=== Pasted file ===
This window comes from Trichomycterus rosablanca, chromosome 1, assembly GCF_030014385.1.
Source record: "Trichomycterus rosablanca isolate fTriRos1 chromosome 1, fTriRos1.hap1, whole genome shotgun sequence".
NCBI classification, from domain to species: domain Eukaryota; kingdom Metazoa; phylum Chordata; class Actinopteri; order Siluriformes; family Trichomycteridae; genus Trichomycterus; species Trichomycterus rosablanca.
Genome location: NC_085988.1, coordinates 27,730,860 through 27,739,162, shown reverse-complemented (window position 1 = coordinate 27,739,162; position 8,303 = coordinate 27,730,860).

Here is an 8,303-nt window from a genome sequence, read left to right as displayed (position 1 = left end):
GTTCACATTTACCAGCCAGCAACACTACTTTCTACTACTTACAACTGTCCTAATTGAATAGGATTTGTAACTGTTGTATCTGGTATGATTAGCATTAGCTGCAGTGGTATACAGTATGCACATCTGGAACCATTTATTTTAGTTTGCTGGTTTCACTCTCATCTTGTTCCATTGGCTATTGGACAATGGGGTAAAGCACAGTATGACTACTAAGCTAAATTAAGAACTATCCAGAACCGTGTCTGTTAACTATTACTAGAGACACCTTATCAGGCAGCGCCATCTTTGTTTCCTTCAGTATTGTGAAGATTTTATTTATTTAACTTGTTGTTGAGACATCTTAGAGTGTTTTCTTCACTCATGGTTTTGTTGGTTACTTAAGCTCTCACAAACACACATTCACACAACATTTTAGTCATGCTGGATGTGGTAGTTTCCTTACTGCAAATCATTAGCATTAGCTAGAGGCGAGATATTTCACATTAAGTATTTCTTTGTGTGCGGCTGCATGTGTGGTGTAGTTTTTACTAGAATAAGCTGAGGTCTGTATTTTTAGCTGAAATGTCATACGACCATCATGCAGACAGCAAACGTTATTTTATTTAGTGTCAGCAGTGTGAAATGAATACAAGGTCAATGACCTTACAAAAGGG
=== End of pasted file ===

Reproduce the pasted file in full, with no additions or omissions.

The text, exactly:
This window comes from Trichomycterus rosablanca, chromosome 1, assembly GCF_030014385.1.
Source record: "Trichomycterus rosablanca isolate fTriRos1 chromosome 1, fTriRos1.hap1, whole genome shotgun sequence".
NCBI classification, from domain to species: domain Eukaryota; kingdom Metazoa; phylum Chordata; class Actinopteri; order Siluriformes; family Trichomycteridae; genus Trichomycterus; species Trichomycterus rosablanca.
Genome location: NC_085988.1, coordinates 27,730,860 through 27,739,162, shown reverse-complemented (window position 1 = coordinate 27,739,162; position 8,303 = coordinate 27,730,860).

Here is an 8,303-nt window from a genome sequence, read left to right as displayed (position 1 = left end):
GTTCACATTTACCAGCCAGCAACACTACTTTCTACTACTTACAACTGTCCTAATTGAATAGGATTTGTAACTGTTGTATCTGGTATGATTAGCATTAGCTGCAGTGGTATACAGTATGCACATCTGGAACCATTTATTTTAGTTTGCTGGTTTCACTCTCATCTTGTTCCATTGGCTATTGGACAATGGGGTAAAGCACAGTATGACTACTAAGCTAAATTAAGAACTATCCAGAACCGTGTCTGTTAACTATTACTAGAGACACCTTATCAGGCAGCGCCATCTTTGTTTCCTTCAGTATTGTGAAGATTTTATTTATTTAACTTGTTGTTGAGACATCTTAGAGTGTTTTCTTCACTCATGGTTTTGTTGGTTACTTAAGCTCTCACAAACACACATTCACACAACATTTTAGTCATGCTGGATGTGGTAGTTTCCTTACTGCAAATCATTAGCATTAGCTAGAGGCGAGATATTTCACATTAAGTATTTCTTTGTGTGCGGCTGCATGTGTGGTGTAGTTTTTACTAGAATAAGCTGAGGTCTGTATTTTTAGCTGAAATGTCATACGACCATCATGCAGACAGCAAACGTTATTTTATTTAGTGTCAGCAGTGTGAAATGAATACAAGGTCAATGACCTTACAAAAGGG